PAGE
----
I thank the reader who entered the search term “graphic designer chair sore legs” into Google today and clicked here. That gave me the idea to post the #1 Google search result for that search term of today: KneelSit.com.
For lower back pain there are of course other solutions as the sit ball or simply following Pilates lessons as I try to do myself:-)
Advertising announcement appeared in the “Corriere della Sera” published on 16th March 1972: The text quotes:
“Cassina S.p.A. announces that it has purchased the exclusive reproduction rights for all furniture and objects by Rietveld and by his heirs, resident in Amsterdam. Gerrit T. Rietveld is one of the most significant members of the ”DE STIJL”, the artistic movement born in Holland around 1920 which has given this century ‘s greatest Dutch contribution to figurative art, architecture and design. His work has deeply influenced the european artistic language by setting an original syntax of forms, materials and space”.
This advertising announcement was the crowning point of the complex but pleasant negotiations between Cassina – or more precisely, the Cassina family – and the Rietveld family who were represented at the time by the oldest daughter, Elisabeth, who was assisted by her husband, Dr. Eskes.
The agreement for the purchase of the reproduction rights was consequently signed by the two parties at the Eskes-Rietveld home in Amsterdam, in September 1971, and it is still in force. The necessary consultancy for the initial reconstruction work of the two pieces of furniture under production, the Zig-Zag chair and Red and Blue armchair, in addition to the graphic design of communication instruments, was supplied by Daniele Baroni. The first prototypes were realized at Cassina’s Centro Ricerche e Sviluppo together with G.A. van de Groenekan, Rietveld’s close collaborator. This permitted an interesting comparison between the original construction techniques and the technological know-how of Cassina’s wood craftsmen.
The construction method was later enriched, with Filippo Alison’s help, from the comparison between two different cultures, both of which are involved in the realization of the same objective: the realization, using present day materials and technologies, of design ideas dating back to 1927 through 1935.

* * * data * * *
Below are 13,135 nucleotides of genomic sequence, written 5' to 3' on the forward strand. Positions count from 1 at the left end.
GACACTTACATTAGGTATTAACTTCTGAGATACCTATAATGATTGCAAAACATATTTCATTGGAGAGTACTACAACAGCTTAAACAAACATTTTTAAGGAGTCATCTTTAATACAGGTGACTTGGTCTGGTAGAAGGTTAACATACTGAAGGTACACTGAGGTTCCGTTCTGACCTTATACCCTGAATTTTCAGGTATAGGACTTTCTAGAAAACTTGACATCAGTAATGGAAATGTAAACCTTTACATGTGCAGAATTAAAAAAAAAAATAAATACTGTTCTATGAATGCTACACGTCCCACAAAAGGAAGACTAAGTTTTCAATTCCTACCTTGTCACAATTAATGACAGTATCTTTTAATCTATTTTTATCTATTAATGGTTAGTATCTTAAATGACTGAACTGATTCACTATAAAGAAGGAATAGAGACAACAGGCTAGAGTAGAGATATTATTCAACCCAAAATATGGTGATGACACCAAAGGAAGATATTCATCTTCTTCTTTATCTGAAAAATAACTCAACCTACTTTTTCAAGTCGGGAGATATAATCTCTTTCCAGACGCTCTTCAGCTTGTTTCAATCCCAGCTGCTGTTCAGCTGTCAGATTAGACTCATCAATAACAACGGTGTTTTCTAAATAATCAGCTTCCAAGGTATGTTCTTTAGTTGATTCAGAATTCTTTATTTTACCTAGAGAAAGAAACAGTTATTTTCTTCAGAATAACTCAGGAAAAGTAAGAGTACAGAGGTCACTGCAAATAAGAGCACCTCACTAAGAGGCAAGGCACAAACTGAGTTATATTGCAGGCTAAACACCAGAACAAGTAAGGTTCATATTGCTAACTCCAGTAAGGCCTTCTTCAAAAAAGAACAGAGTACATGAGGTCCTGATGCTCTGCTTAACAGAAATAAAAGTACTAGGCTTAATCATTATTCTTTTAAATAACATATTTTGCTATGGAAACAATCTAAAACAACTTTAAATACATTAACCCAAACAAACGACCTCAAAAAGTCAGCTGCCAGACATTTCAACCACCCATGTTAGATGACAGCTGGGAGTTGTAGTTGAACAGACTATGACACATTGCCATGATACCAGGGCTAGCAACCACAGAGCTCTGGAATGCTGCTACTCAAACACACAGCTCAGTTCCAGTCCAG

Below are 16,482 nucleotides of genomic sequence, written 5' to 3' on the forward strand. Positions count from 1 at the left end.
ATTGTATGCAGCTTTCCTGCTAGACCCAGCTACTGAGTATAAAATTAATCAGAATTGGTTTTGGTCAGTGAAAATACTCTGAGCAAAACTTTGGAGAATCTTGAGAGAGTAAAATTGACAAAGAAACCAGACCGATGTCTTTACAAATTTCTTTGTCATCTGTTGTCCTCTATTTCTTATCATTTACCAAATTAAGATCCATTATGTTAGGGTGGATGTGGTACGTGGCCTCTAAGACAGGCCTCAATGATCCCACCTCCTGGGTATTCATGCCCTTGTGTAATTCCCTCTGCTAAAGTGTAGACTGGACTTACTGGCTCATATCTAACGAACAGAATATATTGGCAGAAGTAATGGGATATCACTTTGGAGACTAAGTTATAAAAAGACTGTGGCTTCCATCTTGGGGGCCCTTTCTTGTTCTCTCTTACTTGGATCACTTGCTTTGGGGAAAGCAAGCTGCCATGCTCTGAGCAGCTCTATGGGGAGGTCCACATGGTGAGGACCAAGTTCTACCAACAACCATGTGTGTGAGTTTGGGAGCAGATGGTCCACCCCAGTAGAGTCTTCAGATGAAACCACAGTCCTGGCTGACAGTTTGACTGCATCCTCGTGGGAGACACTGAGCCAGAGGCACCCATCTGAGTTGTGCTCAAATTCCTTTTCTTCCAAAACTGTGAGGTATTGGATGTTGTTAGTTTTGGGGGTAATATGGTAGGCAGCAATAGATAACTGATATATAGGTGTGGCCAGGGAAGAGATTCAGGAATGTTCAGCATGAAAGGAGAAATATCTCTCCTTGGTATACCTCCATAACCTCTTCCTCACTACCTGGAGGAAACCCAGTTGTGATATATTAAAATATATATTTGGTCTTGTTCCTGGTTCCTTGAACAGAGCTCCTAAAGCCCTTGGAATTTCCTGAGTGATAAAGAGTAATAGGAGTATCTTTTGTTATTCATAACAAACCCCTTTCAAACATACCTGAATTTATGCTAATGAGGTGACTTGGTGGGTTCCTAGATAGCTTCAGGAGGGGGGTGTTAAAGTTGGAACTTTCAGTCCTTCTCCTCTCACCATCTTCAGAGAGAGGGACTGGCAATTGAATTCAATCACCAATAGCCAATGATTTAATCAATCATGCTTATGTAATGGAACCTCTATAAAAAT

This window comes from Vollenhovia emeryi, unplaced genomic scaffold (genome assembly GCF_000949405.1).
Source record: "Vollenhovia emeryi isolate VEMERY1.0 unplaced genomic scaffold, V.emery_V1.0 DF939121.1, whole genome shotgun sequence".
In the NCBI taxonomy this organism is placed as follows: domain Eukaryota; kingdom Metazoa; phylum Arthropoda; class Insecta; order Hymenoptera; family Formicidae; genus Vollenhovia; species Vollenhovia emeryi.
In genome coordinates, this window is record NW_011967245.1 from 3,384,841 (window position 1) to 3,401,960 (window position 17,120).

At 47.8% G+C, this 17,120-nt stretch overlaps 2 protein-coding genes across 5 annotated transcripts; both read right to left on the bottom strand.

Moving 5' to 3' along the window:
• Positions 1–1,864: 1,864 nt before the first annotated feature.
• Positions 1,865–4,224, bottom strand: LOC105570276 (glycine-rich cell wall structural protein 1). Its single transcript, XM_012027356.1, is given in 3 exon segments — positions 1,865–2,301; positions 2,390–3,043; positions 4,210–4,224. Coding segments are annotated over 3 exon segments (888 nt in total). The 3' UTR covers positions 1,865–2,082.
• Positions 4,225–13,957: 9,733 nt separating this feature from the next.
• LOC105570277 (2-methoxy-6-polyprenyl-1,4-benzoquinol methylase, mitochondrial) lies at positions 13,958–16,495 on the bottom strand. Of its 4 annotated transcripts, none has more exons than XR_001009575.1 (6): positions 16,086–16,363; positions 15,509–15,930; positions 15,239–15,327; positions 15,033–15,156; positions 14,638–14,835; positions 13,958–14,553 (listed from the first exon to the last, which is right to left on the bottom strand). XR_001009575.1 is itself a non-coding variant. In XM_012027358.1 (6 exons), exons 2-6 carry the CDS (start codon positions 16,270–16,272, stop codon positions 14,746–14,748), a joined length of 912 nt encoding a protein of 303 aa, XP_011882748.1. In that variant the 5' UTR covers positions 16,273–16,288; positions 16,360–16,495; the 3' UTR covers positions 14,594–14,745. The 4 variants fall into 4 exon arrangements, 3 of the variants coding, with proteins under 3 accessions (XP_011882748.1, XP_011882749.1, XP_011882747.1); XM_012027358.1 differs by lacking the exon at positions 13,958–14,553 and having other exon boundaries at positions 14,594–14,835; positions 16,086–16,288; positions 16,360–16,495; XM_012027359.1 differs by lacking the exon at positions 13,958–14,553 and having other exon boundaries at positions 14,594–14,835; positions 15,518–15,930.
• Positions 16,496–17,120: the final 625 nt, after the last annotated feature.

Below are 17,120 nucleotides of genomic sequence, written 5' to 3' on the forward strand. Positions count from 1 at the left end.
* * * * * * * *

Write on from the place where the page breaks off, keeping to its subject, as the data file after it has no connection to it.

The production of the Utrecht model, armchair and sofa designed in 1935, has been started in 1988, to celebrate the centenary of Rietveld’s birth.
Two of these chairs were in auction at Christie’s Amsterdam today.
I am a bit confused as these chair seems very much the same design as th Metz & Co desing of my prior post.
Luckily the firm Design Matcher which has its seat in The Hague (where I live) sheds some light here:
The Utrecht chair was Rietveld’s first upholstered furniture design. Probably he made the chair because the customers of Metz & Co and his own private principals had a need for easy chairs.
The chair was presented by Metz & Co for the first time in the flyer of 1937 with the number R.31 and was lined up in the show house ‘the new home’ in 1937 in The Hague (nr. 267). A 3-seater could be supplied based on this model. After the war the chair was again taken in production by Metz. In a flyer of Metz from 1963 an arm chair, 2-seater and a 3-seater are offered with woolen upholster. The round version, which now is made by Cassina has never been produced by Metz (design date 1936, produced from 1986).
They also point out Rietveld’s clever design idea of the 90 degree angle between the seat and the back and the 90 degree angle between the arm rests and the front legs.
Last edited by gje on October 17, 2010 at 12:18 AM
4 Rietveld Zig Zag Chairs and Table at Christie’s Amsterdam
Photo thanks to Christie’s
This set was designed and made by Gerrit Rietveld for Annie and Carel Bendien, friends of Gerrit. They gave it to a niece where it stayed up to the present day when it was auctioned at Christie’s in Amsterdam.
On May 23rd, 2007 this 1927 Rietveld Steel Chair was also auctioned at Christie’s Amsterdam.
It shows that not only Mart Stam was involved in applying steel rods to chairs, but here the rods were solid as opposed to the hollow tubes Mart applied. The use of plywood was also very innovating in those days.